Chemotherapy is used at several different stages of treatment:
- aimed to shrink the tumour(s) before surgery in order to secure a better outcome following the operation
- to destroy any microscopic cancer cells that may remain after the cancer is removed by surgery and reduce the possibility of the cancer returning
- chemotherapy that has been shown, through extensive clinical trials and research, to be the best option for the type of cancer being treated
- chemotherapy that has been shown, through extensive clinical trials and research to be the best option if the disease has not responded to first-line chemotherapy or has recurred.
- to relieve symptoms and slow the spread of the cancer, if a complete cure is not possible
Unfortunately, as the chemotherapy drugs can also affect some of the healthy cells in your body, they may cause unpleasant side effects. However, damage to the healthy cells is usually temporary and most side effects will disappear once the treatment is over.
The type of chemotherapy treatment you are prescribed depends on many things, but particularly:
- where the cancer started in your body
- what the cancer cells look like under the microscope
- whether the cancer has spread to other parts of your body
A chemotherapy drug can be either given on its own or in combination with other chemotherapy drugs.
Chemotherapy drugs currently available to treat colorectal cancer:
- 5-Fluorouracil (5-FU) and Folinic Acid (Leucovorin) – the standard treatment for advanced colorectal cancer for many years now. 5-FU works by blocking the enzymes in cancerous cells, slowing down or even stopping their growth. 5-FU’s effectiveness is enhanced when folinic acid, a vitamin, is used in combination with it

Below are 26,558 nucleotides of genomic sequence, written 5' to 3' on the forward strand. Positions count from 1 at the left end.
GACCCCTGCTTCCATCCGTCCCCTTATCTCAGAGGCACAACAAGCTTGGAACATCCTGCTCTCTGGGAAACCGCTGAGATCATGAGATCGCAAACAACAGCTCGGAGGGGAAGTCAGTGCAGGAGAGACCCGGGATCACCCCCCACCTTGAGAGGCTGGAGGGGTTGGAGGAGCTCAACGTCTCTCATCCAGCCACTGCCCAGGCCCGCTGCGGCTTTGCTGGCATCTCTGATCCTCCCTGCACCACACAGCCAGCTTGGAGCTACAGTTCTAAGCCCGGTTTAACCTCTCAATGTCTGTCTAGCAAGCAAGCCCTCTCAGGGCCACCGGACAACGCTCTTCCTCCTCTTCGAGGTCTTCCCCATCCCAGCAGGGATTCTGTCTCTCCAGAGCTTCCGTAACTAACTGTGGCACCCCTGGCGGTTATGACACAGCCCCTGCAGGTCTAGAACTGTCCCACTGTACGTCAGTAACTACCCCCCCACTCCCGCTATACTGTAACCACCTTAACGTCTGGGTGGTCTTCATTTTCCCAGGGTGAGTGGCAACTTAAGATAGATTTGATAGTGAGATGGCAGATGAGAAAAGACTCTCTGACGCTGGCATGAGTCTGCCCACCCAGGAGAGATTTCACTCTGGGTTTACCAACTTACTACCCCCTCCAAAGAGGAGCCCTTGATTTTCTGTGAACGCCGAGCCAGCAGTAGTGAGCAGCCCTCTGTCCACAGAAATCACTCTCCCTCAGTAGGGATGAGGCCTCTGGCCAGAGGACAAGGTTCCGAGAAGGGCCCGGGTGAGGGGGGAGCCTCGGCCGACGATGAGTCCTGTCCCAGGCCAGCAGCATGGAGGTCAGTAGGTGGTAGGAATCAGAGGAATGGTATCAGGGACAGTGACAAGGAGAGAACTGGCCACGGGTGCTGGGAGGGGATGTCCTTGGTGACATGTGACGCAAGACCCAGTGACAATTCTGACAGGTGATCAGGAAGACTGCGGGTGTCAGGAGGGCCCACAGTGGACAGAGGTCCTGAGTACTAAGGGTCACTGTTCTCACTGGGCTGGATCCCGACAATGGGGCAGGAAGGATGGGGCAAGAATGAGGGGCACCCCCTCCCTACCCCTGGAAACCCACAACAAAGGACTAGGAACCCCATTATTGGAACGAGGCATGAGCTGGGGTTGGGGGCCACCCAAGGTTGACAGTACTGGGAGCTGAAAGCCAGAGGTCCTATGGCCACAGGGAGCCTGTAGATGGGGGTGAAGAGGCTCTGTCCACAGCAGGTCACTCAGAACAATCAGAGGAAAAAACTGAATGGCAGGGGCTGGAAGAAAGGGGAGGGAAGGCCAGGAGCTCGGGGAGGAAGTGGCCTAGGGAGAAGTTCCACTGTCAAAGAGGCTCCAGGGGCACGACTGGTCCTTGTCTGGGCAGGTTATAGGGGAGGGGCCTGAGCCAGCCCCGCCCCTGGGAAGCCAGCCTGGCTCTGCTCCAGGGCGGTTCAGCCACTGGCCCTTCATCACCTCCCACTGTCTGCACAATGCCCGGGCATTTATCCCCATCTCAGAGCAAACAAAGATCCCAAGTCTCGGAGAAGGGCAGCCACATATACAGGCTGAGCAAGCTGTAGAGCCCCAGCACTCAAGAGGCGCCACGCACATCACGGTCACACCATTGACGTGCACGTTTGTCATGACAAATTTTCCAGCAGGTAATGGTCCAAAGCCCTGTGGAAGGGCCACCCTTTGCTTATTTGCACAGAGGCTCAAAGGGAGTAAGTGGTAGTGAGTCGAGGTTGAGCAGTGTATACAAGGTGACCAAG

- Oxaliplatin (Eloxatin) – Used in the treatment of advanced metastatic (having spread to other organs) colorectal cancer in the first line (for the initial treatment of the cancer) and second line (when the first line treatment fails to work) treatment of the disease in combination with 5-FU and folinic acid (known as FOLFOX). Eloxatin can also be used in the adjuvant setting (i.e. after surgery)
- Irinotecan (Campto) - For the treatment of advanced metastatic colorectal cancer in the first line treatment of the disease, in combination with 5-FU and folinic acid (known as FOLFIRI), and as second line monotherapy (on its own) treatment
- Capecitabine (Xeloda) – An oral alternative to intravenous 5-FU/folinic acid. For colorectal cancer patients with Stage III (Dukes C) disease, following surgery, and also as first line treatment for patients with advanced colorectal cancer. Xeloda is administered orally in tablet form twice a day. Once absorbed the tablets are converted to 5-FU
- Tegafur Uracil (UFToral) – Used in the first line treatment of advanced colorectal cancer as an alternative to intravenous 5-FU/folinic acid. UFToral is administered orally in tablet form three times a day. Once absorbed, the body converts them into 5-FU. Tablets are taken for 28 days (usually with folinic acid) followed by a seven-day break.